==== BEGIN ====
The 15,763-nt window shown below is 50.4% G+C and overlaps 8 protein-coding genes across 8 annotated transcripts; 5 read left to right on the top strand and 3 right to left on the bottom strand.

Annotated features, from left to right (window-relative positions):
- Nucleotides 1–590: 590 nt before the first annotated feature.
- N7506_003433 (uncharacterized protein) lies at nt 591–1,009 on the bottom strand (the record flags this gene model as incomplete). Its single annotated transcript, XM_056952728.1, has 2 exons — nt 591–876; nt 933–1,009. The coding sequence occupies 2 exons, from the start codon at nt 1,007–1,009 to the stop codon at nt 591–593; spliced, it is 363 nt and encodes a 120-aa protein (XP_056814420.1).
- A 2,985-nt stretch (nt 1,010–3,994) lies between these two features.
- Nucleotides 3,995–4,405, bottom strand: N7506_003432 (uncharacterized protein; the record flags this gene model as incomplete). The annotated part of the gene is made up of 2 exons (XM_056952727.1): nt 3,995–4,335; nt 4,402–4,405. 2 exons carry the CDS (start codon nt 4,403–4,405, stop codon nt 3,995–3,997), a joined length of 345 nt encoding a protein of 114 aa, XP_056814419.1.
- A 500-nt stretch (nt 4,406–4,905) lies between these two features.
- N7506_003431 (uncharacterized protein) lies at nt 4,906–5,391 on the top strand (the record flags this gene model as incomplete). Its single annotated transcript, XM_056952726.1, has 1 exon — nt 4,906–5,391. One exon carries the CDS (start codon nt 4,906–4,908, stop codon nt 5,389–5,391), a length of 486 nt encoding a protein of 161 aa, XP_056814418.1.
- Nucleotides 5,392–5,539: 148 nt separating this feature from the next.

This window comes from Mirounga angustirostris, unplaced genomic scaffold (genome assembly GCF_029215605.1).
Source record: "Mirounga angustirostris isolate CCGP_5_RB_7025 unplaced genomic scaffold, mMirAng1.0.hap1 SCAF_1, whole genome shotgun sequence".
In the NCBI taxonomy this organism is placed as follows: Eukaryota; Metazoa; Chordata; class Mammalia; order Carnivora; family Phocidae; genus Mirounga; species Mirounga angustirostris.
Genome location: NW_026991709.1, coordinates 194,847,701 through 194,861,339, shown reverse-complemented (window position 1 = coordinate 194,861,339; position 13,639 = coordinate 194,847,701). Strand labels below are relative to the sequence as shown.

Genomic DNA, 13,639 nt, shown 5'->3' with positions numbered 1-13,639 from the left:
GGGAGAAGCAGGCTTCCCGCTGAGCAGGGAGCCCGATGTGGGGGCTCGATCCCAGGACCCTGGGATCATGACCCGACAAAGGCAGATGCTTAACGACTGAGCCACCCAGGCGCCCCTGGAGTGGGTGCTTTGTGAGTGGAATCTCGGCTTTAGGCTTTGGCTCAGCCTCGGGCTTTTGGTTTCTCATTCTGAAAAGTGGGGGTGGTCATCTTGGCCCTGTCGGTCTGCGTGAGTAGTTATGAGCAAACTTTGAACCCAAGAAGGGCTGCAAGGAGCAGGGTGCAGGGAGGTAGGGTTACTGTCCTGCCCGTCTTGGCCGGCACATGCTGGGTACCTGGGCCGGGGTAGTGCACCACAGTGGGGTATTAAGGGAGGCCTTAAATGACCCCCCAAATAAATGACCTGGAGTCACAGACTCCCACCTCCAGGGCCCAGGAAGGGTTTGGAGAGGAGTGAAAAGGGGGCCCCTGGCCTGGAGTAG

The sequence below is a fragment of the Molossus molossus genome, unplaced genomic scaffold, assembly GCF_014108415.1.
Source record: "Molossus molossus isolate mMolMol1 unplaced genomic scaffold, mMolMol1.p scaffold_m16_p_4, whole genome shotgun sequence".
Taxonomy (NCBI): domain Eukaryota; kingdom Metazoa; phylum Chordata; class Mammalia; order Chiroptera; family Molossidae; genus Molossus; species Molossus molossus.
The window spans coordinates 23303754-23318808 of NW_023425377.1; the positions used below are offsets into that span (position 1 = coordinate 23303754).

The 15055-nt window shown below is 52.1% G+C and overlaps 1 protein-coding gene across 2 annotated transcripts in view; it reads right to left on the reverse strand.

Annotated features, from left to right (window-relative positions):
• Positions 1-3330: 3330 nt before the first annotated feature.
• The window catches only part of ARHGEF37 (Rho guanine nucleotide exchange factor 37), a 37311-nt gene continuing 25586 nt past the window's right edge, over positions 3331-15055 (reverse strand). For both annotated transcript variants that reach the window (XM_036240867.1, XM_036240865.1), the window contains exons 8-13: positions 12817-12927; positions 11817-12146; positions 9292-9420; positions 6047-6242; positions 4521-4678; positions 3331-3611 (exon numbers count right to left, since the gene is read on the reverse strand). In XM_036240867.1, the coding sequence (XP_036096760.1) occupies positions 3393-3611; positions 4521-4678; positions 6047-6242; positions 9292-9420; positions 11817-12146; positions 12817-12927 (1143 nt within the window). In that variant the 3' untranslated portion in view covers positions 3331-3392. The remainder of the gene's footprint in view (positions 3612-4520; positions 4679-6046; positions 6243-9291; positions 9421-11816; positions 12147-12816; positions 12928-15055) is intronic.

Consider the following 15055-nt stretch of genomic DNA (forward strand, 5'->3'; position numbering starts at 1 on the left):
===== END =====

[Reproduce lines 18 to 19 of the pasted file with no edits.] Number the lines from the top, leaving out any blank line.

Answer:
Taxonomy (NCBI): domain Eukaryota; kingdom Metazoa; phylum Chordata; class Mammalia; order Chiroptera; family Molossidae; genus Molossus; species Molossus molossus.
The window spans coordinates 23303754-23318808 of NW_023425377.1; the positions used below are offsets into that span (position 1 = coordinate 23303754).